Dikgosi on Monday stepped up their protest over a study that shows that rich farmers have built 200 illegal dams along Notwane River and other mainstreams blocking the flow of water into the Gaborone dam.
The traditional leaders took turns to grill Minister responsible for water, Kitso Mokaila over the damming which has disrupted the flow into Gaborone Dam, resulting in unprecedented low level which has forced the Water Utilities Corporation (WUC) to start rationing water. The exchange between Mokaila and Dikgosi started shortly after WUC Deputy Chief Executive Officer Nginani Mbayi and Botswana Power Corporation (BPC) Chief Executive Officer Jacob Raleru had made presentations on water and energy challenges respectively at the ongoing session of Ntlo ya Dikgosi.┬á
Kgosi Phokontsi Seeletso of Mmadinare drew first blood by suggesting that the recent rainfalls that saw Ramotswa border post being inaccessible to motorists should have made a difference to the Gaborone Dam, water level.
“What really happened to the water that resulted in Ramotswa border post being inaccessible during the recent rains? Where did it go?” he asked.
Kgosi Maruje III Thabo Masunga of North East and Kgosi Kgomotso Boiditswe of Serowe region also asked Mokaila the criteria used to allocate individuals or communities pieces of land to construct private dams.┬á The two should be allowed to construct dams around catchment areas.
“Can dams be constructed anywhere and what are the standards for communities and individuals to construct dams around catchment areas?” Masunga asked.
Replying, Mokaila went to the private dam owners’ defence as he absolved them from blame by insisting that the dams had been there for quite sometime now and they are only to blame now when Gaborone Dam starts to experience low water levels.
“The concern raised that the damming of the main steams had resulted in water not reaching Gaborone Dam has been a non-issue long ago. It is only cropping now because water level at Gaborone dam is low,” said Mokaila.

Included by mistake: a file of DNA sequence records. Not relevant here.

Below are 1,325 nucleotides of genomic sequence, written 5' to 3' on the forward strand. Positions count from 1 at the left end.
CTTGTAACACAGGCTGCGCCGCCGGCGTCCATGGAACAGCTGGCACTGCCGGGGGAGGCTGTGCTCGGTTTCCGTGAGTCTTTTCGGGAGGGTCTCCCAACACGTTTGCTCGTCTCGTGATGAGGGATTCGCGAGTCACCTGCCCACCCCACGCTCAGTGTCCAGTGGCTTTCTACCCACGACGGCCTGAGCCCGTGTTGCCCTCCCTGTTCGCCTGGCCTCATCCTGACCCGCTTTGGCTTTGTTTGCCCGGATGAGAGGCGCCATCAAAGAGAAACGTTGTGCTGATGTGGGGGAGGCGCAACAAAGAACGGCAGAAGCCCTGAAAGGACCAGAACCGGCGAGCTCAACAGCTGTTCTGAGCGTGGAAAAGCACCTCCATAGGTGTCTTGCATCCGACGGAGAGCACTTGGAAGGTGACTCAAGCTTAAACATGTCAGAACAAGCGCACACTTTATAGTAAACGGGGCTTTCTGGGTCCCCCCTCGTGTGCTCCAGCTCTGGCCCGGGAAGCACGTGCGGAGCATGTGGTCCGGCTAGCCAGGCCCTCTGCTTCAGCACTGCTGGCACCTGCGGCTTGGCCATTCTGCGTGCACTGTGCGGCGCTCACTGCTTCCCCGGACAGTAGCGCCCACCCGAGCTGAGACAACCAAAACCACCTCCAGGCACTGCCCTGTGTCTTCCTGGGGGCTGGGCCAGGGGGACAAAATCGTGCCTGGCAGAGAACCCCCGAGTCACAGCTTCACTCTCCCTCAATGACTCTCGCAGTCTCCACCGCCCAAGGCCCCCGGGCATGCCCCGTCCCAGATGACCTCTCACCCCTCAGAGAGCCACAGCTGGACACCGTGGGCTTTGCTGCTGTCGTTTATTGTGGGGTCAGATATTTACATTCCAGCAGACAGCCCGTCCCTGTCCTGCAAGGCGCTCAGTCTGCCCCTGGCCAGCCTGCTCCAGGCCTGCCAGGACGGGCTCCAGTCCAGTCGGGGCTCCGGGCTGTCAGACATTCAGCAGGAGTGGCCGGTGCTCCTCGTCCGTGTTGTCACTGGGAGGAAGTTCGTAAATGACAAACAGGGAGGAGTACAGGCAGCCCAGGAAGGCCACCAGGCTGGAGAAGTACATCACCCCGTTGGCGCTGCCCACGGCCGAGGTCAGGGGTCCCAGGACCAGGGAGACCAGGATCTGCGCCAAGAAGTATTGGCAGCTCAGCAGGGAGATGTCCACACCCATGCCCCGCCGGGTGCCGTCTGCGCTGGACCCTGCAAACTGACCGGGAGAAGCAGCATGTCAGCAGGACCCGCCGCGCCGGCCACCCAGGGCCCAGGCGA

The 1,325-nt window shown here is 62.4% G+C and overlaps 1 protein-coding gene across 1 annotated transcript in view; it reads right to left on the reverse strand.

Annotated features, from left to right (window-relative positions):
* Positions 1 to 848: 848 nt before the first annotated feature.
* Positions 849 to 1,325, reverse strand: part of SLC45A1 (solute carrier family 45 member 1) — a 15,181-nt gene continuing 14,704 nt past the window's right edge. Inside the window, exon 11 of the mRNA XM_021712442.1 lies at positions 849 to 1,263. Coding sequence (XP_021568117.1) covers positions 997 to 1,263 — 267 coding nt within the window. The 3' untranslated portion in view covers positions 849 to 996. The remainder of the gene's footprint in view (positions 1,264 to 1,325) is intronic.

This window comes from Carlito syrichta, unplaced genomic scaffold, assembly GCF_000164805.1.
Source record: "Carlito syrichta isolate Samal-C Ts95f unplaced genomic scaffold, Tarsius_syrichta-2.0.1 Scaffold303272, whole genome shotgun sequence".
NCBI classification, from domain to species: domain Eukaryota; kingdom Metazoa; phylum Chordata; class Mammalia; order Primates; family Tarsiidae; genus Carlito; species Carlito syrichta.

The minister also said the dams built in the Gaborone catchment area had helped to trap sedimentation ensuring that Gaborone dam does not overspill, a suggestion that prompted murmurs of disapproval from Dikgosi. ┬á
Water level in Gaborone dam have been declining resulting in shortage of water in greater Gaborone forcing WUC to ration water in a bid to address the shortage.
But Mokaila assured Dikgosi that his Ministry would consult their counterparts at the Ministry of Agriculture and assess how best water catchment areas could be protected from individuals who built private dams for agricultural purposes.
A study by WUC and University of Botswana Faculty of Engineering shows that most of the dams have been built in private land belonging to rich families in the Gaborone Dam catchment areas. WUC has since refused to disclose the names of the people who built the dams in Gaborone catchment area.
The study is understood to have revealed the names of the culprits who are believed to be connected to powerful political interests.
Mbayi said Gaborone Dam currently supplies half of what it is supposed to and disclosed that his organisation was considering recycling waste water and its full utilisation to portable level.
“We will continue with the current rationing of water and water restrictions and waste water recycling will be developed,” he said.